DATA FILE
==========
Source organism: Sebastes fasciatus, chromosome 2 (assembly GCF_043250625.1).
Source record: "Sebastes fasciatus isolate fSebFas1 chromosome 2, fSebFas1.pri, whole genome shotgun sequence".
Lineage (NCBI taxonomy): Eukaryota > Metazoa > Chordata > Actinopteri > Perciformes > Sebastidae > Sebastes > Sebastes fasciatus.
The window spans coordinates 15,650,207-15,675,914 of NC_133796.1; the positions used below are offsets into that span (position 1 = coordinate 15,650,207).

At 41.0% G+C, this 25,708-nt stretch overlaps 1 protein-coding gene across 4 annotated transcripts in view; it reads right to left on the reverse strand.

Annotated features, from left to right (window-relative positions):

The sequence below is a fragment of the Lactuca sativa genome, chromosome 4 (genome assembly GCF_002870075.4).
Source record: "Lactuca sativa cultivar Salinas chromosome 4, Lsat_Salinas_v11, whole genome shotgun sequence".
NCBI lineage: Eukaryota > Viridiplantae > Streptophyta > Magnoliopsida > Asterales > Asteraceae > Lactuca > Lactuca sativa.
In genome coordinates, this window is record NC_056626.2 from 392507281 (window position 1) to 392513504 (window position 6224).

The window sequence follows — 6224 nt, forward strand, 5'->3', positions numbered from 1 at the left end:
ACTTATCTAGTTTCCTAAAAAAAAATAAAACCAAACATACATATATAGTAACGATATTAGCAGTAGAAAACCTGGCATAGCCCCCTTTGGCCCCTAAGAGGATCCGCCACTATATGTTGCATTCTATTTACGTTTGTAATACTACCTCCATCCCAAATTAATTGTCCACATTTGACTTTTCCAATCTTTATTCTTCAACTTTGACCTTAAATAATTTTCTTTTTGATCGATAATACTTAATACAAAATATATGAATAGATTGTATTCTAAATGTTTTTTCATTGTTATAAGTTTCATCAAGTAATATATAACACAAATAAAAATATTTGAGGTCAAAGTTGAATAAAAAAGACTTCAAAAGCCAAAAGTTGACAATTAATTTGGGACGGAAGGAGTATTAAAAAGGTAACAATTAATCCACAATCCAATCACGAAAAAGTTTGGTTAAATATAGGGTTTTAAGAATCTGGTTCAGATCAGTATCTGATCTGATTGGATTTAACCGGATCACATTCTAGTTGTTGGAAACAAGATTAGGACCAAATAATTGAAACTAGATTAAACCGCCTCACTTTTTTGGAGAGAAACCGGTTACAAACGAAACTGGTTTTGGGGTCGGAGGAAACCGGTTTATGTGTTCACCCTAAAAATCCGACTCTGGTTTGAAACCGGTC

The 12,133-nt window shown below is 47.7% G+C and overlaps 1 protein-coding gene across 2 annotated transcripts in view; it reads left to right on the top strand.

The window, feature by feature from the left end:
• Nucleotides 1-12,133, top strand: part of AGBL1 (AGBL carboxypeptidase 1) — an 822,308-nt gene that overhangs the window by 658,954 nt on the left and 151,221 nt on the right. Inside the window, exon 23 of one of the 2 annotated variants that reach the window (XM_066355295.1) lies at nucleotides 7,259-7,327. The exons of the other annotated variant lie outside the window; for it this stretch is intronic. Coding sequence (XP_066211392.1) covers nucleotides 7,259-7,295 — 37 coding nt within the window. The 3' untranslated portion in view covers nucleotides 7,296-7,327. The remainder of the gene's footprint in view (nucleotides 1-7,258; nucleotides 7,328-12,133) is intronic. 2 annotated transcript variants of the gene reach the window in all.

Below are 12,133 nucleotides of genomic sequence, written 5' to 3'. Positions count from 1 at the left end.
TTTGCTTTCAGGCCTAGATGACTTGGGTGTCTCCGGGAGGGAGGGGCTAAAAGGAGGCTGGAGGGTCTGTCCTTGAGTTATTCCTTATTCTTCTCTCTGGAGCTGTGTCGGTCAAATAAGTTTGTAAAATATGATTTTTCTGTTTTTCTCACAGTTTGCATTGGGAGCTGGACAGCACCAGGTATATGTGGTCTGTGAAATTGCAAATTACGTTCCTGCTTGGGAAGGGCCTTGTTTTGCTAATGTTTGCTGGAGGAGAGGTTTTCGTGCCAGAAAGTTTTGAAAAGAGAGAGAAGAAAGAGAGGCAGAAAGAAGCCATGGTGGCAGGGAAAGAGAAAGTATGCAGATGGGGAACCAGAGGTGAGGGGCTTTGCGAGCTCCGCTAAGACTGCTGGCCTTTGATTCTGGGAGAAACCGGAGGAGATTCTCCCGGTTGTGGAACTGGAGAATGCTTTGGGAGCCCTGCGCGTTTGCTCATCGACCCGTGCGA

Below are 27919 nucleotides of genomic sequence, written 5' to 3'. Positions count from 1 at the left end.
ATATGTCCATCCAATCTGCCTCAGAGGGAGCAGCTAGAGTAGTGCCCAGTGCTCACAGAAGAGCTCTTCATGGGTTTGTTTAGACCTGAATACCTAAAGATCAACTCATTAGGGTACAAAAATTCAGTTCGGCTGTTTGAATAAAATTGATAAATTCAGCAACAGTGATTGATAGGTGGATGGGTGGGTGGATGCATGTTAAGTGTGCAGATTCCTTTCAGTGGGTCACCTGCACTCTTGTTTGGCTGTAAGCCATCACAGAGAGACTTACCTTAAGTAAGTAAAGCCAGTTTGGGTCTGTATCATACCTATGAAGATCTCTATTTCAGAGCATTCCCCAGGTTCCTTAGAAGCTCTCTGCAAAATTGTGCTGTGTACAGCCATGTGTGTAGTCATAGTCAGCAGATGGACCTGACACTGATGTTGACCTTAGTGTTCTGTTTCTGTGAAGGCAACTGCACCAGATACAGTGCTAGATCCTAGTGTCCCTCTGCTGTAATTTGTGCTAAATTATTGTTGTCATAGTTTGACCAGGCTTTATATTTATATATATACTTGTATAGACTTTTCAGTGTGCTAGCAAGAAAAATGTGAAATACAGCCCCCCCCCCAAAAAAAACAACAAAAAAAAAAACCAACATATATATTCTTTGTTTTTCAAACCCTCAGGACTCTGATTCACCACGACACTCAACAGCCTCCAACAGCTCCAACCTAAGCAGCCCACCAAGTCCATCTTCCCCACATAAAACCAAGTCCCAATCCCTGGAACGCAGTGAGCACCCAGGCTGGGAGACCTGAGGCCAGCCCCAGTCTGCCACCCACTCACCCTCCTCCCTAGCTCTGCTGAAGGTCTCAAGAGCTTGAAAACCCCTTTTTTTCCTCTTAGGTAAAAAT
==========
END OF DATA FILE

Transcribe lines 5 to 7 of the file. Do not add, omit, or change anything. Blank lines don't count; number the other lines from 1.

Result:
At 41.0% G+C, this 25,708-nt stretch overlaps 1 protein-coding gene across 4 annotated transcripts in view; it reads right to left on the reverse strand.

Annotated features, from left to right (window-relative positions):

The sequence below is a fragment of the Lactuca sativa genome, chromosome 4 (genome assembly GCF_002870075.4).